I quit Girl Scouts. Even at the ripe old age of 7, I knew that I was not cut out for time in a circle “caring and sharing.” I didn’t want to spend my time doing some lame craft, singing or talking. I wanted to join the Boy Scouts and learn how to start a fire with my fingernail and a rock (In addition to false self-perception, I also had a pretty false idea of what scouting was all about –cut me a break, I was 7).
Into my young adulthood, this self-perception followed me. I was tough, and unemotional. I had girlfriends like me, focused, driven, achievement oriented and strong. I had a job that I loved. It was hard, but I rose to the challenge. At the end of the day I had something to show for my effort. My projects got done.
I could pull an all-nighter, ace the presentation and make it to the celebration dinner. There was no way that something as small and normal as having a baby would change that. Until it did – I had a baby. All of a sudden, I didn’t have my sh*t together anymore. It gave a new meaning to the word ‘hard’ with levels of sleep deprivation that I could not have imagined and the constant drain of work with no measurable outcome.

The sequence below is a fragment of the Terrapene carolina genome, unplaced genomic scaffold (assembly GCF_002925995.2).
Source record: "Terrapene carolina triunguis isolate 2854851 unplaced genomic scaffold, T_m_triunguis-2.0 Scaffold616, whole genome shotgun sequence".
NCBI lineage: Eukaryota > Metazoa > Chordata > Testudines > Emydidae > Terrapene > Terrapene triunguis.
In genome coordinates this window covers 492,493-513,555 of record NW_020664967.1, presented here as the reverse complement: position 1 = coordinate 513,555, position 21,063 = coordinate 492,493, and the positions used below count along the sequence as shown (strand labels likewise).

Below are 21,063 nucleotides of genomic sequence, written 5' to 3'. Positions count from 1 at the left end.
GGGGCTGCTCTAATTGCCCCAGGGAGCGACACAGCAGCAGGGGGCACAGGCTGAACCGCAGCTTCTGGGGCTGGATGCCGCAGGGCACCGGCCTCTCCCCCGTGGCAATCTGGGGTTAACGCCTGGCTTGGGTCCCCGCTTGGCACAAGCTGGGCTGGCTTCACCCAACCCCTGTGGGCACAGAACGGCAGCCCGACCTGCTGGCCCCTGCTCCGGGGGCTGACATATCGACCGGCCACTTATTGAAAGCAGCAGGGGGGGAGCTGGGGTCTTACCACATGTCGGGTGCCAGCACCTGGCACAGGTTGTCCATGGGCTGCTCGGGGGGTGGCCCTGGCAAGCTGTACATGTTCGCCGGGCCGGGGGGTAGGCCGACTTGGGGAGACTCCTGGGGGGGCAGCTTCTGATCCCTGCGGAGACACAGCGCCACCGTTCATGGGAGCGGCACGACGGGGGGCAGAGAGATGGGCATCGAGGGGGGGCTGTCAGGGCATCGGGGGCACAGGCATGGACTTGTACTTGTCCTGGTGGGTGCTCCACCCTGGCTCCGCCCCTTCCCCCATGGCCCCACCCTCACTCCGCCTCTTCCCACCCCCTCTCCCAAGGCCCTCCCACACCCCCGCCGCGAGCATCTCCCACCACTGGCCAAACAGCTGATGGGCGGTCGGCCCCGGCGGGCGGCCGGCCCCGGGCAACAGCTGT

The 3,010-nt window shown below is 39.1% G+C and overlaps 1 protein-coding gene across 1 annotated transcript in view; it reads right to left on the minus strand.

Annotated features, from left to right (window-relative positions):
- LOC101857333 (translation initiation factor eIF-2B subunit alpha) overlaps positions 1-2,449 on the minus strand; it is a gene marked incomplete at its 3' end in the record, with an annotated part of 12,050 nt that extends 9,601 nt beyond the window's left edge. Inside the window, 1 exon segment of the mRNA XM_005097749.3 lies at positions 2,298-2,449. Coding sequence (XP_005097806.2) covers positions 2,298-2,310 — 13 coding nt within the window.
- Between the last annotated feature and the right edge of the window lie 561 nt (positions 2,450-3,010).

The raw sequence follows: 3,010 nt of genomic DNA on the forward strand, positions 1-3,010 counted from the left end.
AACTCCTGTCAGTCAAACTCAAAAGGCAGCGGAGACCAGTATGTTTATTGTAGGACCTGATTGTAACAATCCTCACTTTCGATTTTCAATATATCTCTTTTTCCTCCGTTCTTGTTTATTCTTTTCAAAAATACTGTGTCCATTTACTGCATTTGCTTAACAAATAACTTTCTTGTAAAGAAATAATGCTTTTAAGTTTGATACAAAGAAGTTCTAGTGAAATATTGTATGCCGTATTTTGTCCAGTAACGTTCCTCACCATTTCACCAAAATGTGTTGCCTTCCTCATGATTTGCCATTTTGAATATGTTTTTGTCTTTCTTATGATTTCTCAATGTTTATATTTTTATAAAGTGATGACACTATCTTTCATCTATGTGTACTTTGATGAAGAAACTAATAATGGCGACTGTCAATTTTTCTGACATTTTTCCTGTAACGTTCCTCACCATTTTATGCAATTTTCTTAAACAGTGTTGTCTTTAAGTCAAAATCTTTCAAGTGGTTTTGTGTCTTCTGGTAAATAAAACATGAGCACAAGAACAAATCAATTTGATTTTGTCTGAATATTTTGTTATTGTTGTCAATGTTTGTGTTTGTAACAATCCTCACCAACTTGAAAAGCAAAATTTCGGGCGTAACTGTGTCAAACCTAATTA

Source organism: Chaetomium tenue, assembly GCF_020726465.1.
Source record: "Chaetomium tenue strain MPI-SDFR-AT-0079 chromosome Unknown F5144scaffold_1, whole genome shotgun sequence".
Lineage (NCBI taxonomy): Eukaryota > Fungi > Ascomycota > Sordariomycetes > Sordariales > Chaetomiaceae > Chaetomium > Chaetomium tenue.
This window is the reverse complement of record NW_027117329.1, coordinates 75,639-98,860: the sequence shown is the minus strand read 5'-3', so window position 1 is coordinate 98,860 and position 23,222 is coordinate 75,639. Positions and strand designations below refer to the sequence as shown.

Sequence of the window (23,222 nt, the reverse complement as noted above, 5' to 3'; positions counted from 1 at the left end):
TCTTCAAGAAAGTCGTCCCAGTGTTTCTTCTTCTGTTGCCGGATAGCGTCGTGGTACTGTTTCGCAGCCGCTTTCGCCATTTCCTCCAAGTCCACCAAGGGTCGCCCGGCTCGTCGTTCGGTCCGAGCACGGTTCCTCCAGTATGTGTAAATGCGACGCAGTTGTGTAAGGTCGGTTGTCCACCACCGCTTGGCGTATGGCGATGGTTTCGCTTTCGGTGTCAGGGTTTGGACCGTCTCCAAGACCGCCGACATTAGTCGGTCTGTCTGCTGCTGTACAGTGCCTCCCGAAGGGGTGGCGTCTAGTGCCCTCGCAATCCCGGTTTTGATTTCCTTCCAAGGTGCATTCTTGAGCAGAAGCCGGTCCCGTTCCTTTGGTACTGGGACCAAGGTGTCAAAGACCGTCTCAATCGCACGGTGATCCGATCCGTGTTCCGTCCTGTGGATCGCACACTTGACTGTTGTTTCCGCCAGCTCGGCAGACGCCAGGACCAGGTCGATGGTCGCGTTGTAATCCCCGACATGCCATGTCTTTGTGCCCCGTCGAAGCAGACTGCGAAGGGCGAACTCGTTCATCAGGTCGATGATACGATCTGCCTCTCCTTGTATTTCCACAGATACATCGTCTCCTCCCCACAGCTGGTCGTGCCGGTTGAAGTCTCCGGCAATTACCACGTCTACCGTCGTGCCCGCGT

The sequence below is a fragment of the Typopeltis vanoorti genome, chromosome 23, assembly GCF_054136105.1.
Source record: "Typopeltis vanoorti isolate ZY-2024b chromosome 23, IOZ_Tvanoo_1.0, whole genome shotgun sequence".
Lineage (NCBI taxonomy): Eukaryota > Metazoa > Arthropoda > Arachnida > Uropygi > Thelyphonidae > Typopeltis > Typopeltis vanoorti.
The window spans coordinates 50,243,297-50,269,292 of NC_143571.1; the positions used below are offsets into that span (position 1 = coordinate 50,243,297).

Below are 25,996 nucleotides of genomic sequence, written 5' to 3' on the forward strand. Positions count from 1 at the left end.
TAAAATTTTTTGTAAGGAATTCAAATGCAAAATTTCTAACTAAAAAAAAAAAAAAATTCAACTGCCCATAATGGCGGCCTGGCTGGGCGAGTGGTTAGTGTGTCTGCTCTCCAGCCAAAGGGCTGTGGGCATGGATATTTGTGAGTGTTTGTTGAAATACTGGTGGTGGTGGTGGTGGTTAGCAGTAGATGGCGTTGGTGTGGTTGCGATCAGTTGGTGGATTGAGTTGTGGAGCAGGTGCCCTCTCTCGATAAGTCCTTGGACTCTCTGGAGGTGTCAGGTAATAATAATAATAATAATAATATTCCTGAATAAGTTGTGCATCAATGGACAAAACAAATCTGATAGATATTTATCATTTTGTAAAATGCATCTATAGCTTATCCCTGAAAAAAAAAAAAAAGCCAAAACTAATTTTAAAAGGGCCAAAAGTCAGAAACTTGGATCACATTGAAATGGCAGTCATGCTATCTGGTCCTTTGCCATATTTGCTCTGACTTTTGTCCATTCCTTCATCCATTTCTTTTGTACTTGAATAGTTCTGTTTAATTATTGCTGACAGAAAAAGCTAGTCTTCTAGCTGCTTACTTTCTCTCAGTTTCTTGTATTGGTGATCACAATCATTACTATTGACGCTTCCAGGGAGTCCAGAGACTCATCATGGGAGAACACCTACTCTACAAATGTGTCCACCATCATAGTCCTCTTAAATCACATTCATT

Even my most ‘accomplished’ friends say that having a baby has been the most difficult (and rewarding) experience of their lives. In a moment of brutal honesty, a physician friend told me that six weeks with a newborn made years of 36-hour call look like a walk in the park.
I didn’t realize it, but after I had my baby, I needed a new group of friends – not a group of people that was going to tell me about their new promotion, or research grant or Six Sigma course. After I had my baby, I needed real ‘caring and sharing’. I needed to know that I was not alone in having my world turned upside down. That I was not alone in going from a know-it-all, do-it-all, be-it-all, to someone who was ruled by this tiny eating, puking, pooping machine.
As I struggled to find my way, I found Katie Madden. Thank God for Katie. She gently encouraged me to come to her group. Why? I thought. What can a group of other moms do for me? I don’t do caring and sharing, I don’t need a support group, support groups are for wimps. I could not fathom how it would be valuable, but I went anyway. What I found was different than what I had expected. These were real women. Real women like me. Real women struggling with babies. Real women making transitions from work to home and back again.
Katie runs a no nonsense group. Sure, there is sharing and yes, there is some genuine caring, but it is tempered with Katie’s practical approach, humor and always peppered with some well placed profanity. In this new role, where there had been so much discomfort, I was all of a sudden at ease. With these women, who were being honest and open, it was okay to be unsure.
The spirit of Katie’s group is part of foundation of The Mothers’ Space. We are seeking to create a place for ALL mothers to find support, connections and growth. So, even if you are a badass at your day job – where you’ve got it all under control, I invite you to come sit with us. Have a cup of coffee. Sit in a circle. You might be surprised too and I promise, we won’t ask you to sell cookies.